The biggest modification in the Settlement is that Google can now discount book prices as much as they want – as long as they continue to pay 63% of the undiscounted List Price to the registry for rightsholders.
Discounting off Consumer Purchase List Price.
Google will now have an unlimited right to discount the List Price of Books for Consumer Purchase, so long as it continues to pay 63% of the undiscounted List Price to the Registry for Rightsholders.
The Registry may also authorize Google to make special offers of Books for Consumer Purchase at reduced prices from the List Price and pay 63% of the discounted List Price to the Registry for Rightsholders. Claiming Rightsholders (and the fiduciary for unclaimed Books), however, will be notified of this reduced price proposal and can disapprove it for their (or unclaimed) Books. (ASA Sections
4.5(b)(i) and (ii))
This is in the Supplemental Notice and not discussed as a big change – wonder why?
The other really interesting change is that book prices will be set via an algorithm and no one except rightsholders will be told the price –
Settlement Controlled Pricing.
The Amended Settlement clarifies that the Pricing Algorithm used to establish the Settlement Controlled Prices for Consumer Purchase will be developed to simulate the prices in a competitive market and that the price for a Book will be established without regard to changes to the price of any other Book.
The Amended Settlement also clarifies that the Registry will not disclose the Settlement Controlled Price for a Book to anyone other than the Book’s Rightsholders. (ASA Sections 4.2(b)(i)(2), 4.2(c)(ii)(2) and 4.2(c)(iii))
Here’s a post on the modified Google Books Settlement from Google, which includes –
The changes we’ve made in our amended agreement address many of the concerns we’ve heard (particularly in limiting its international scope), while at the same time preserving the core benefits of the original agreement:
opening access to millions of books while providing rightsholders with ways to sell and control their work online.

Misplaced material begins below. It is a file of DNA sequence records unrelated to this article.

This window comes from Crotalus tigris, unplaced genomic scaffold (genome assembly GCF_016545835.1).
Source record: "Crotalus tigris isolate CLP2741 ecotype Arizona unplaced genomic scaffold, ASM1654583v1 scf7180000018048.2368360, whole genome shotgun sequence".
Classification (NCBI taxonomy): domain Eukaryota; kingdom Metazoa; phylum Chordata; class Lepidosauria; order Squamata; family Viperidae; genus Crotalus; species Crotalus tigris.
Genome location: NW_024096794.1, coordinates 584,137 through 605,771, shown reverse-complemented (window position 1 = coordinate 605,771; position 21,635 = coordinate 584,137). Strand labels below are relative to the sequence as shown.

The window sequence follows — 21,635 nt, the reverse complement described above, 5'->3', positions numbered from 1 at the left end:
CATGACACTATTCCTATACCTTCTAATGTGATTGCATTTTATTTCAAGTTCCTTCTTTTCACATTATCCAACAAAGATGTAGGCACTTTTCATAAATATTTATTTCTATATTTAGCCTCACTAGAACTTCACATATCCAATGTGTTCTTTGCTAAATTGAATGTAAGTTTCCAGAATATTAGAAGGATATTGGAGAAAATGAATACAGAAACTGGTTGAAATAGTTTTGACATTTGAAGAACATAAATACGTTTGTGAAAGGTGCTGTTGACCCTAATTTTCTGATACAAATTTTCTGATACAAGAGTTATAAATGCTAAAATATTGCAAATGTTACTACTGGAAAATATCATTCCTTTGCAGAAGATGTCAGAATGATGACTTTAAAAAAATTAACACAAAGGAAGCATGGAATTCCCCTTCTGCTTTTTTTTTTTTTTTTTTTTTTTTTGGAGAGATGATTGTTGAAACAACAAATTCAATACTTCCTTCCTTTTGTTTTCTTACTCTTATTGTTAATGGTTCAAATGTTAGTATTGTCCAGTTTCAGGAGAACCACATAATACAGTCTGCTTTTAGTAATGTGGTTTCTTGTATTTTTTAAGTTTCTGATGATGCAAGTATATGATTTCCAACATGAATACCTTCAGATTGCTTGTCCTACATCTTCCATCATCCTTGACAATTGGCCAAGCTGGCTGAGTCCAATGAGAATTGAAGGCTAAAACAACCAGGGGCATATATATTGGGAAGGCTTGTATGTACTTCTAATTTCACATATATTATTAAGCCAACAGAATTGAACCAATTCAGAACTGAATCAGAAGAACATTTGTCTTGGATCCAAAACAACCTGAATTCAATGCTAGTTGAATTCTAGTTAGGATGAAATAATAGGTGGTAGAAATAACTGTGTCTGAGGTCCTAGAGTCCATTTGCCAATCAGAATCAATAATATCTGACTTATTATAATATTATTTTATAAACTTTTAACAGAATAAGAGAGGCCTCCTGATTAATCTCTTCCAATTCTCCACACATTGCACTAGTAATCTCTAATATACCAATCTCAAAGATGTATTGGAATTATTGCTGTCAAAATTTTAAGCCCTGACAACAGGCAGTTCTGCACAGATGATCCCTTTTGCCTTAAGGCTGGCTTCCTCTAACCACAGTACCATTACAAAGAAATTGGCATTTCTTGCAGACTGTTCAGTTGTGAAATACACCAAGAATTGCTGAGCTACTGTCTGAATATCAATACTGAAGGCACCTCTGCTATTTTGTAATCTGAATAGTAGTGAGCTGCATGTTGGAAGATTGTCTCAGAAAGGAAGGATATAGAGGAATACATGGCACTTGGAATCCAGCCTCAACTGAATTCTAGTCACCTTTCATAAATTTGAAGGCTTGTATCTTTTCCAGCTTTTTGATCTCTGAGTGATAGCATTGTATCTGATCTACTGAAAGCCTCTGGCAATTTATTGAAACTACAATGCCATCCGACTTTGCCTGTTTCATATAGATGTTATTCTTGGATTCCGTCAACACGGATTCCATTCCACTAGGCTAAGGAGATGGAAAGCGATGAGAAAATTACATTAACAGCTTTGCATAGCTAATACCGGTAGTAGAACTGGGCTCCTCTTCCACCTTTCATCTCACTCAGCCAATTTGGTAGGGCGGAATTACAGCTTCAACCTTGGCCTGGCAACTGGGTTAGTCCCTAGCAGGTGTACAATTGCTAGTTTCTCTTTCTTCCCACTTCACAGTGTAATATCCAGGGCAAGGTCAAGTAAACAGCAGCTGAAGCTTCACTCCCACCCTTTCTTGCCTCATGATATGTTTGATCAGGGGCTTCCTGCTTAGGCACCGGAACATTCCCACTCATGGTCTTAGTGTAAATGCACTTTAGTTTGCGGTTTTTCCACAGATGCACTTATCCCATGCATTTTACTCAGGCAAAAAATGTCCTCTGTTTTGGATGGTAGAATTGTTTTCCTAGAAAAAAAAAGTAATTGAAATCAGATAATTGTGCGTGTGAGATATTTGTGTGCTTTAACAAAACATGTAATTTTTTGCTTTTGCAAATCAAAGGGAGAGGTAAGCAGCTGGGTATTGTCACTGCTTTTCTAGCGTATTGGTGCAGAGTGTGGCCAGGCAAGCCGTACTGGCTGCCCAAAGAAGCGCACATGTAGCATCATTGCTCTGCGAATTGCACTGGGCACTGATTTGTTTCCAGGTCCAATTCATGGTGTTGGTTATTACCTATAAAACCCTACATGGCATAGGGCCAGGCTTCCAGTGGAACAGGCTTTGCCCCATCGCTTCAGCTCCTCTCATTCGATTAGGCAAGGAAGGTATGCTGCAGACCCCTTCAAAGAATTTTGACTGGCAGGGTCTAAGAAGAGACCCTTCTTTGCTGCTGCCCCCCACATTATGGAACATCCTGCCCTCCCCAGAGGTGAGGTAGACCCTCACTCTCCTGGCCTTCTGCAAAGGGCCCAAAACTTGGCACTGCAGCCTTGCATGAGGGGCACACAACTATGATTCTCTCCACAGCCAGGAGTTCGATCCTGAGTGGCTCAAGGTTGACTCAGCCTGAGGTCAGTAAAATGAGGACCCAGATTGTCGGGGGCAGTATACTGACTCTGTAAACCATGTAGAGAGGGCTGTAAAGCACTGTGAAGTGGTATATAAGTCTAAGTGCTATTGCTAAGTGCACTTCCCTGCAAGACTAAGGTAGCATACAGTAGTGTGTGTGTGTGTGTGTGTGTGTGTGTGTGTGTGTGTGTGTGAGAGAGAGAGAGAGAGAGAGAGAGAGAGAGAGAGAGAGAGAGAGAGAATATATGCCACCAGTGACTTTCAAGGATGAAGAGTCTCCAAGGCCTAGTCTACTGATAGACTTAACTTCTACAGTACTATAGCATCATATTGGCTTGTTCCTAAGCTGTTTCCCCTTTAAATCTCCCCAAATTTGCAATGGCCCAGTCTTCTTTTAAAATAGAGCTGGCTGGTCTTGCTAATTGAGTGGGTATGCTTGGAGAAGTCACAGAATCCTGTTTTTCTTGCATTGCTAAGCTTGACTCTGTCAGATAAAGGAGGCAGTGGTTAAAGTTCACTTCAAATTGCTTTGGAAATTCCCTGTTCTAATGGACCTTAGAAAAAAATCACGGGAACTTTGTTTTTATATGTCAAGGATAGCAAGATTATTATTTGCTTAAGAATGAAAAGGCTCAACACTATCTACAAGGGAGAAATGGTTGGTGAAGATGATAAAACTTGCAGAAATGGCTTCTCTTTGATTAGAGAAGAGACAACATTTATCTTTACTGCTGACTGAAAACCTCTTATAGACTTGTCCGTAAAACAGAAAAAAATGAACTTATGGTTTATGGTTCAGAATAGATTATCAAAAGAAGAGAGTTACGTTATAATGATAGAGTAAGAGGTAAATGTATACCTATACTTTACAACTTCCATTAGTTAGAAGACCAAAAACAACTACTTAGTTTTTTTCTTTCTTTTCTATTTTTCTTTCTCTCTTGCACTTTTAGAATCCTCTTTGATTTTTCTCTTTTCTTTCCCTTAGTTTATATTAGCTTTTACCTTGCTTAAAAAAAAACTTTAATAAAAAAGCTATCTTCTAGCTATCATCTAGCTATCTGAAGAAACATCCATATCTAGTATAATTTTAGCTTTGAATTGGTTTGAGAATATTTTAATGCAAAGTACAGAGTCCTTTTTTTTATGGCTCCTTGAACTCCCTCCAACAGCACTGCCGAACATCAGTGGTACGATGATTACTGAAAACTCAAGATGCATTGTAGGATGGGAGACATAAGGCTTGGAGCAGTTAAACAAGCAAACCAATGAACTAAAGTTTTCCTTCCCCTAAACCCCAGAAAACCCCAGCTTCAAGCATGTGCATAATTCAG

There was a public conference call at 9:15 pm Pacific Time on a Friday Night – Doesn’t seem the best time.
Review of Reactions to Modified Settlement
- ResourceShelf has an excellent post covering the modified settlement including Professor James Grimmelmann’s conclusion that ‘Google will still have exclusive access to a market segment that no one else can enter’ –
My instant reaction is that it makes a number of meaningful, if modest, improvements, but leaves unaddressed the central issue (anti-trust) that led me to worry about the settlement in the first place.
- ZDNet just covers the changes and Open Alliance’s reaction.
- TeleRead points out that rightsholders may make their work available for free, and that revenue models are limited to – (Current) Preview and Purchase Books, Instituional Subscriptions, Libraries 1 terminal free access. (In future) Print on Demand, File Download, and Subscriptions.
- Search Engine Land has a great summary of the Midnight Conference Call. Including the fact that perhaps Google gets exclusive access to orphan works –
If the parties are correct, the Registry will lack the ability to provide competitors with licenses that will allow them to offer to the public anything like the full set of books Google can offer if the Settlement Proposal is approved.
- FT.com has good coverage.
Why is no one highlighting the fact that now Google can sell $0 ebooks?
- There’s a Google main page that has votes of Support (although this was for the original settlement).
- Author’s Guild and Publishers support the settlement.
- Open Book Alliance are against it.
What are the other Main Changes?
You can read the list of changes yourself. Here is a summary –
- Only books either registered in US Copyright Office or published in UK, Australia, or Canada. Rightsholders from those 3 countries join the case and the Board of the Book Rights Registry.
- Orphan Works – Book Rights Registry will hold revenue and search for them and after 10 years give money to non-profits etc. Nothing about ways in which Google intends to use Orphan Works other than selling them.
- An amendment to let Amazon, Barnes & Noble sell out of print books and orphan works and give 67% to the rightsholders and keep majority of remaining 37%. This is hilarious.
- Removes the ‘Most Favored Nation’ clause.
It seems like Google went 25-35% of the way they needed to and are still trying to push through something pretty beneficial to them.
Predictably, the Open Book Alliance thinks Google are performing a sleight of hand. They outline their case. Peter Brantley of the Open Book Alliance had this to say –
Google are … attempting to distract people from their continued efforts to establish a monopoly over digital content access and distribution.
The main advantage i.e. exclusive access to orphan works is still present – Why isn’t that addressed?
Where’s the advertising covered?
Why does Google want to be able to discount books without restrictions?
Why does Google want to hide book prices?